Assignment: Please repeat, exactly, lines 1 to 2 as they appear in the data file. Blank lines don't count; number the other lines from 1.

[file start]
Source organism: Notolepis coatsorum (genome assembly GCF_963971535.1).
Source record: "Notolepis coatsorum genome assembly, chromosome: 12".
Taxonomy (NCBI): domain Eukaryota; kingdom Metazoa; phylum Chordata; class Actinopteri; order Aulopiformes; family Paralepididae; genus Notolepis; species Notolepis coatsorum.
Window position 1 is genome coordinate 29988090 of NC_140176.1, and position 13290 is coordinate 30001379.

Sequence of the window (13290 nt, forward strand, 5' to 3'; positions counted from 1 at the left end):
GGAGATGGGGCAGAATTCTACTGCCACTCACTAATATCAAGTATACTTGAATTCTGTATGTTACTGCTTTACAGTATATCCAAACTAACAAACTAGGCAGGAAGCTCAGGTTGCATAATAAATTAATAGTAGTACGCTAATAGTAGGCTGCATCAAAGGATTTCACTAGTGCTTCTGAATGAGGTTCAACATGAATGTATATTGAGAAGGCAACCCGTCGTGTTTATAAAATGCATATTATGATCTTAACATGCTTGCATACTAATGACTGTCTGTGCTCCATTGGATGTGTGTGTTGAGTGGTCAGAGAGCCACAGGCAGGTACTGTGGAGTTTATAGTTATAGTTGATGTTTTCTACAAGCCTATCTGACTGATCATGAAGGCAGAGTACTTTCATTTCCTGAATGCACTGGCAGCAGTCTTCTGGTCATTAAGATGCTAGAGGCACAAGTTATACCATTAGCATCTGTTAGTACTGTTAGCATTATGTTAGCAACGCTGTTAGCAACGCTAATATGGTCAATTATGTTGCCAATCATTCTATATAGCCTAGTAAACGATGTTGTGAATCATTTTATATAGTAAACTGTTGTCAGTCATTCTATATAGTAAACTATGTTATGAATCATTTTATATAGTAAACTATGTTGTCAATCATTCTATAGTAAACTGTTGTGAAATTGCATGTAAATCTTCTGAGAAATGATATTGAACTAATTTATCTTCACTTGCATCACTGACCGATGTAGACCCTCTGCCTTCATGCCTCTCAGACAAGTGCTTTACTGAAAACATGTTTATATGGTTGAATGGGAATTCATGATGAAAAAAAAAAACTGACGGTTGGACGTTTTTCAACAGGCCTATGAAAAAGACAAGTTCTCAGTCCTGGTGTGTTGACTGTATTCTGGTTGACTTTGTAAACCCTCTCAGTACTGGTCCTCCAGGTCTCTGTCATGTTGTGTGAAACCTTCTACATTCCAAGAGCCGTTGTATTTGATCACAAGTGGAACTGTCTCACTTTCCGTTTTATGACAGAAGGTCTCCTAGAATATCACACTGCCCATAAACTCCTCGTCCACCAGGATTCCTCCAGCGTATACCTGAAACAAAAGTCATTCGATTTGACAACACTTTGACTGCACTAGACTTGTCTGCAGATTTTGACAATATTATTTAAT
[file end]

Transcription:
Source organism: Notolepis coatsorum (genome assembly GCF_963971535.1).
Source record: "Notolepis coatsorum genome assembly, chromosome: 12".